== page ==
Animals and experimental groups
NOD/Uni mice originating from the colony at INSERM U-25, Hospital Necker (Paris, France) and maintained at the center of animal breeding of the State University of Campinas, São Paulo, Brazil (28) under germ-free conditions were transferred to a specific pathogen-free animal facility in our laboratory. The incidence of spontaneous diabetes in our colony was 60% in females and 5% in males by 25 weeks of age. The animals were maintained on an autoclaved free water and food regimen under 12-h cycles of darkness and light. The animals used in this study included female NOD and CBA-j mice as a related strain that does not develop diabetes, at 2, 4, 8, 14 and 28 weeks of age, and diabetic NOD mice a few days after the onset of the disease. Mice were monitored for the onset of diabetes by measurements of urine glucose using Test-strips (Eli Lilly do Brasil Ltda., São Paulo, SP, Brazil) twice a week. The glucose concentration in blood obtained from a tail vein was measured using Prestige LX Smart System Test-strips (Home Diagnostic, Inc., Fort Lauderdale, FL, USA). Consecutive readings of blood glucose levels ³300 mg/dl (12 mmol/l) accompanied by glycosuria on two consecutive days were considered to be diagnostic of diabetes onset.
In the first set of experiments, 42 female NOD mice divided into six groups of 7 animals each at 2, 4, 8, 14 and 28 weeks of age, 10 diabetic mice (aged 17 to 28 weeks), and 25 CBA-j mice, as a non-correlated strain, were divided into five groups of 5 animals each at same age as NOD mice. The mice were killed by a sodium pentobarbital overdose and the pancreas was removed for morphological classification of islet inflammation stages (insulitis). In the second set of experiments, 35 female NOD mice and 35 female CBA-j mice divided into five groups of 7 animals each at 2, 4, 8, 14 and 28 weeks of age were used. The pancreas was removed at each time and islets were isolated and separately processed. Total RNA was extracted from a pool of 100 islets obtained from 7 animals for semiquantitative study of cytokine mRNA expression by RT-PCR.
To evaluate the severity of insulitis in non-diabetic females and diabetic female NOD mice the pancreas from each animal was snap-frozen in Tissue-Tek OTC embedding compound (Miles Laboratories Inc., Clifton, NJ, USA) on liquid nitrogen. Cryostat sections were prepared with a cryostat model CM1850 (Leica Instruments, Nußluch, Germany) as follows: nine consecutive 5-µm sections were cut and placed on different slides coated with g-methacryloxypropyl-methoxysilane (Sigma, St. Louis, MO, USA) with a cryostatic distance of 300 µm between sections. Eighteen slides with three sections were obtained for each specimen. The histological sections were stained with hematoxylin and eosin and examined by light microscopy (Zeiss, Axioscop, Jena, Germany). The severity of insulitis was classified by the magnitude of mononuclear cell infiltration: grade 0, intact islet, with no infiltration by mononuclear cells; 1, peri- and intra-islet infiltration of <25%; 2, intra-islet infiltration of 25-80%; 3, invasive insulitis of >80%; 4, destructive insulitis, with total islet invasion by mononuclear cells. A mean insulitis score was calculated. The number of total islets was determined and the mean was estimated considering the number of sections examined and animals studied.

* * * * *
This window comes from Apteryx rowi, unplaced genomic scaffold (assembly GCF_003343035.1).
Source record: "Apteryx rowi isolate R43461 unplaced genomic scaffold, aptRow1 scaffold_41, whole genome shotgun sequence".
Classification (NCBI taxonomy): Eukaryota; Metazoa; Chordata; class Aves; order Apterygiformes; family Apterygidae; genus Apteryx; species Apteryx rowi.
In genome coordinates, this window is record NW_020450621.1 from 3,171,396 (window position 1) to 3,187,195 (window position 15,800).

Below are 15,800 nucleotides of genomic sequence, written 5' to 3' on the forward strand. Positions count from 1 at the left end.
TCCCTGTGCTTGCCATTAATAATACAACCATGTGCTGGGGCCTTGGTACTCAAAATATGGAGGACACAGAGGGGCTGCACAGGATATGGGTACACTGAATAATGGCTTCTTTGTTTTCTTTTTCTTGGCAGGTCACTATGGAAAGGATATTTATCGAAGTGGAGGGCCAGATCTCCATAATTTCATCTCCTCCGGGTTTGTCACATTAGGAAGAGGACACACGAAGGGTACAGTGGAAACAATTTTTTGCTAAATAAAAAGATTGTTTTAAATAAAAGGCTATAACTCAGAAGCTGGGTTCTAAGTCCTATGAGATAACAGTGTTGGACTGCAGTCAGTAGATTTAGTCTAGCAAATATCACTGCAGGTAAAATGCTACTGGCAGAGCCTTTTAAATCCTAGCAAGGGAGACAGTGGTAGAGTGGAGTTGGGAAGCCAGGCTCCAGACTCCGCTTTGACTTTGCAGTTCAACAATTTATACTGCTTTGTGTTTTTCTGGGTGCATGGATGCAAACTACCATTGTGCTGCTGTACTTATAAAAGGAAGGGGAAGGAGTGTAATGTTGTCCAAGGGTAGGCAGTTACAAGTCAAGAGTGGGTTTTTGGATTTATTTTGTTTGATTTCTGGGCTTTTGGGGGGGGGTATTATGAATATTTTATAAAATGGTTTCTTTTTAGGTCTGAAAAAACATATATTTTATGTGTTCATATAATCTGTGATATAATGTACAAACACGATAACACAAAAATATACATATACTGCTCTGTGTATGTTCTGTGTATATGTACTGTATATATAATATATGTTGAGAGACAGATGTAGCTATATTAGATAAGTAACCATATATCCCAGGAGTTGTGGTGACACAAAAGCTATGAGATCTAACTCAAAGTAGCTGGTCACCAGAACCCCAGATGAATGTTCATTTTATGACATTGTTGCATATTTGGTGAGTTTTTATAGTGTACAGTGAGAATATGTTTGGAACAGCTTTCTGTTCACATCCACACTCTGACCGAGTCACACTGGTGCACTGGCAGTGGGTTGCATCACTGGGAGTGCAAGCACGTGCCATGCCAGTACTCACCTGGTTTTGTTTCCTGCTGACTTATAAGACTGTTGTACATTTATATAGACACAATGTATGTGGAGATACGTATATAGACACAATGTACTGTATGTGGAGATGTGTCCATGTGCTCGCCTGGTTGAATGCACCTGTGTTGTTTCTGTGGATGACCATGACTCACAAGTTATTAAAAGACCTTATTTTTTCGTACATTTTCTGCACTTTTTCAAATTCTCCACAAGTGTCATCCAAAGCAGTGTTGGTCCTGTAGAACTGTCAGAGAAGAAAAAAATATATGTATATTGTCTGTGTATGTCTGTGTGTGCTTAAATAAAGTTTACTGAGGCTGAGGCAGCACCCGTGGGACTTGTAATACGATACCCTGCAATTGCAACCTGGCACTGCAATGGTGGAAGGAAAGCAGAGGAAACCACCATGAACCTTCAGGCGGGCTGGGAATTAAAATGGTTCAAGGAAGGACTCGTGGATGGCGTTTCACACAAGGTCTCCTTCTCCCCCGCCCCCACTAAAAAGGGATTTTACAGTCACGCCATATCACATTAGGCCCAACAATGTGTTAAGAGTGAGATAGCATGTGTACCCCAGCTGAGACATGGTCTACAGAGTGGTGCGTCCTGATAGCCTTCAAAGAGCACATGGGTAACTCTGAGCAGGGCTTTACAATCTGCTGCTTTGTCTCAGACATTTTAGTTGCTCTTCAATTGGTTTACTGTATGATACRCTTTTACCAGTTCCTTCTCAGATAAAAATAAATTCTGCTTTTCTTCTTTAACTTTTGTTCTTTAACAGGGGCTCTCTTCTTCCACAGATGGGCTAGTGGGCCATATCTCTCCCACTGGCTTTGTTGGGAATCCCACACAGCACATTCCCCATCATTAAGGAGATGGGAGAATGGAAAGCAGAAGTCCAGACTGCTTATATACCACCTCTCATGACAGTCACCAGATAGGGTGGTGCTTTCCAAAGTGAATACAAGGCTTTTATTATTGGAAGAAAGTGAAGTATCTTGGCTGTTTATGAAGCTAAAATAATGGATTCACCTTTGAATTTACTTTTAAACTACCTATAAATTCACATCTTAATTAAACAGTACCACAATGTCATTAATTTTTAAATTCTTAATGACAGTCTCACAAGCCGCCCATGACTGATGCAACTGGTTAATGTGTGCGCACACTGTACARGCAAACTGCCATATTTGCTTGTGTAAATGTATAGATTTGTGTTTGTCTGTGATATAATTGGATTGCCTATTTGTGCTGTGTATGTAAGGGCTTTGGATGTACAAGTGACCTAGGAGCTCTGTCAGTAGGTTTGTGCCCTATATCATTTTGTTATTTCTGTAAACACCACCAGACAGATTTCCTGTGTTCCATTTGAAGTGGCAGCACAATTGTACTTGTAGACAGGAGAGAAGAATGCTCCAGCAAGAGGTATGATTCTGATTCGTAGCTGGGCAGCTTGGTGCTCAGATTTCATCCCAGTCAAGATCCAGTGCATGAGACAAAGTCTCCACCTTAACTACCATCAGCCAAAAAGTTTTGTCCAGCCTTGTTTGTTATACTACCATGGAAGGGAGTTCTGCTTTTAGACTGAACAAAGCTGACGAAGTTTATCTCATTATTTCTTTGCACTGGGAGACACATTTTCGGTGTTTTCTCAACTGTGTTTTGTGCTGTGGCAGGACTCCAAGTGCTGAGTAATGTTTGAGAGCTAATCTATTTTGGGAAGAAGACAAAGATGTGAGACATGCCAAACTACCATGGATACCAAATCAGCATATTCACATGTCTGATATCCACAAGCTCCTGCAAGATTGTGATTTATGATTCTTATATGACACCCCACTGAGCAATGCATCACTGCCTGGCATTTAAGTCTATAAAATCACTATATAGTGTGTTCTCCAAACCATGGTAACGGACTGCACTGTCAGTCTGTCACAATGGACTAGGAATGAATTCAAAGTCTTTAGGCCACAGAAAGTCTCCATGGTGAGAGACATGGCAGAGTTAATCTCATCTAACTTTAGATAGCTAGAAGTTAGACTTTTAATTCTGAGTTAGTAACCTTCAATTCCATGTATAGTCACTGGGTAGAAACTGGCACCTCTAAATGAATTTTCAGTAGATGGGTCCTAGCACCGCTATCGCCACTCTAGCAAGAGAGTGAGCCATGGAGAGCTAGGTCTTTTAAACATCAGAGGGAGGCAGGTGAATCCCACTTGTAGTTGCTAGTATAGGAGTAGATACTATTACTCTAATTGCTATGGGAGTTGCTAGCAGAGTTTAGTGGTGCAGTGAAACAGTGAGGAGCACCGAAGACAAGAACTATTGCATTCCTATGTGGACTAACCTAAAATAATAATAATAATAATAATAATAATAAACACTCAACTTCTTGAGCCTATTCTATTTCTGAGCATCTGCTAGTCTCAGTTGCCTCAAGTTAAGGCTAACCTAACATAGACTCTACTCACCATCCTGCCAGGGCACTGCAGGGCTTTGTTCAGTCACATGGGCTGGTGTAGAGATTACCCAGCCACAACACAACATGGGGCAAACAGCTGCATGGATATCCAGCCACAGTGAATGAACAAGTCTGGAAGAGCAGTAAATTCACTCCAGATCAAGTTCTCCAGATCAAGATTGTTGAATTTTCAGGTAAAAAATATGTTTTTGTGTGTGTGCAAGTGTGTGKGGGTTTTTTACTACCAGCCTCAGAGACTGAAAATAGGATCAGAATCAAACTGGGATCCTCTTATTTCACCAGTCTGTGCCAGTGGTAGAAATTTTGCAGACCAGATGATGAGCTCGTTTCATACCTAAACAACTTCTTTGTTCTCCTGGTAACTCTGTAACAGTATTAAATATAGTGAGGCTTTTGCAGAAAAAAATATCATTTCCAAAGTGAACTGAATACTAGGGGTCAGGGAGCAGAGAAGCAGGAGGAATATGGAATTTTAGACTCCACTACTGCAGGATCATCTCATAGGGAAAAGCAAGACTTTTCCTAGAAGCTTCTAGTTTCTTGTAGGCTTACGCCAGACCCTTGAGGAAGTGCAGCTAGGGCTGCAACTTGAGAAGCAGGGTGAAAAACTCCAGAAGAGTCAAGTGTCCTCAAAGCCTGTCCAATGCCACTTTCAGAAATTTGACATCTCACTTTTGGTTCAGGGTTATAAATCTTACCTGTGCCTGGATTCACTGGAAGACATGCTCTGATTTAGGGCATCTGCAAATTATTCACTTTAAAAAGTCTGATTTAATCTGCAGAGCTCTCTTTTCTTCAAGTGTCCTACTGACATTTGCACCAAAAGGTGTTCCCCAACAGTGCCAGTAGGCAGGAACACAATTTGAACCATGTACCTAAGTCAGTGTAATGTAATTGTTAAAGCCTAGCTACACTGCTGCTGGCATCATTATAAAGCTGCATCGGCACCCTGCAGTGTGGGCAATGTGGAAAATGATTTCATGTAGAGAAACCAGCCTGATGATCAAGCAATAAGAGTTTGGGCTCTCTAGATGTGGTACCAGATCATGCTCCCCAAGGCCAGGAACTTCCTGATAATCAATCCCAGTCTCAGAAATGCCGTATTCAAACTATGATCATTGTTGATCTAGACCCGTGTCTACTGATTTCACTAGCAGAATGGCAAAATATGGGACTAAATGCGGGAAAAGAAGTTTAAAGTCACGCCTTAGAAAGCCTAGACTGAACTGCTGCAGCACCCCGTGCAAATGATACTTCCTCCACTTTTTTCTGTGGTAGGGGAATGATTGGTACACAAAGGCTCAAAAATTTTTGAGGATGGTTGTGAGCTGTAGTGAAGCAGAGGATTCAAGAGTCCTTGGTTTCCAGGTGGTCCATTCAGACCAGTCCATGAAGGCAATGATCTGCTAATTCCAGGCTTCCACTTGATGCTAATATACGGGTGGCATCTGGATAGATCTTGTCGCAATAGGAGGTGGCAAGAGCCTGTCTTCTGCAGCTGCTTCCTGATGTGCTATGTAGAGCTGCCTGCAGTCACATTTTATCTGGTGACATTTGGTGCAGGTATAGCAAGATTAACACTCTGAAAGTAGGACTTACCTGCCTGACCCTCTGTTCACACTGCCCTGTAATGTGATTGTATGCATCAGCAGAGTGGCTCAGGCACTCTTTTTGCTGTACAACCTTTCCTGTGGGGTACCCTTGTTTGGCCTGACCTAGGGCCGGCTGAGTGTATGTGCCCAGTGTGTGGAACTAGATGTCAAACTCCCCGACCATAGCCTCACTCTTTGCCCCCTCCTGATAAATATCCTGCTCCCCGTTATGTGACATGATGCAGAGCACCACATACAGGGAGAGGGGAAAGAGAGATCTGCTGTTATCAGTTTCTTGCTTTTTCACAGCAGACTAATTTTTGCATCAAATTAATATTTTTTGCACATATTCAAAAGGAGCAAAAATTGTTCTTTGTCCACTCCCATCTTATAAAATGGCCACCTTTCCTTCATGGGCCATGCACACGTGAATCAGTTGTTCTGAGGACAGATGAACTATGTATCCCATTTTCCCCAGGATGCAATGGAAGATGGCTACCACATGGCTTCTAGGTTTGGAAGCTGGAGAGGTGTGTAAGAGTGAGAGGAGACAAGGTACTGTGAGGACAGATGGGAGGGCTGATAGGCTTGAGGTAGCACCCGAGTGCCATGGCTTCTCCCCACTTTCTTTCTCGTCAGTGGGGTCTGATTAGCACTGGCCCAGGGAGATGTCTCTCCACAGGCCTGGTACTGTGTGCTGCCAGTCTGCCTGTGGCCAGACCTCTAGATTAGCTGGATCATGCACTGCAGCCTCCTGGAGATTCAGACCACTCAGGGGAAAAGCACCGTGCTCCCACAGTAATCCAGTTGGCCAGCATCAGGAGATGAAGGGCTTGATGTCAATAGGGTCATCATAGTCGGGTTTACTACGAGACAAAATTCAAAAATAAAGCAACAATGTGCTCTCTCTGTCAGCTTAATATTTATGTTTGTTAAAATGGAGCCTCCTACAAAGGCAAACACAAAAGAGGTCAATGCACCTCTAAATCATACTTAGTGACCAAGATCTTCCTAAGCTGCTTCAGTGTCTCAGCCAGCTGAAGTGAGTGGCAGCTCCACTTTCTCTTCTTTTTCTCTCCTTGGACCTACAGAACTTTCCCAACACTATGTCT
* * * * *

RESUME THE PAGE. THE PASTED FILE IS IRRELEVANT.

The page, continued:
Pancreatic islets were isolated from mice by stationary collagenase digestion of the pancreas using previously described methods (29,30) with minor modifications. Mice were anesthetized by intraperitoneal injection of 3% sodium pentobarbital (20 mg/kg). The pancreas was excised, minced and digested with collagenase V (Sigma) for 15 min. Islets were isolated and collected under a dissection microscope with a micropipette. The number of islets (50-100/mice) recovered depended on age. After isolation, the cell number was counted and viability was checked by Trypan blue exclusion. Only a batch of islets with more than 90% viability was used for RT-PCR procedure.
Spleen cell isolation
Mice were anesthetized by intraperitoneal injection of 3% sodium pentobarbital (20 mg/kg). Spleen cells were excised, passed through a stainless-steel mesh screen and washed three times in Hank's (Hyclone, CA, USA) balanced salt solution. Isolated spleen cells were diluted to 5 x 106 cells in a solution containing 4 M guanidinium thiocyanate, 0.1 M 2-ß-mercaptoethanol, 25 mM sodium citrate, pH 7.0, and 0.5% sarkosyl (N-lauroylsarcosine, sodium salt; Sigma), frozen in liquid nitrogen and maintained at -80ºC until use.
Total RNA extraction
Total RNA was prepared by the guanidinium thiocyanate method (31) from pooled islets isolated from 7 female NOD mice (100 islets/mouse) and CBA-j mice (non-diabetic animal control) at different ages (2, 4, 8, 14 and 28 weeks of age). Pooled islets were immediately transferred to Rnase-free plastic tubes containing 4 M guanidinium thiocyanate, 0.1 M 2-ß-mercaptoethanol, 25 mM sodium citrate, pH 7.0, and 0.5% sarkosyl, frozen in liquid nitrogen and maintained at -80ºC until the time for use. All aliquots were analyzed by spectrophotometry (Spectra Max 190, Molecular Devices, Sunnyvale, CA, USA) before use. The ratio of readings at 260/280 nm was determined and only samples presenting a ratio between 1.6 and 1.8 were used.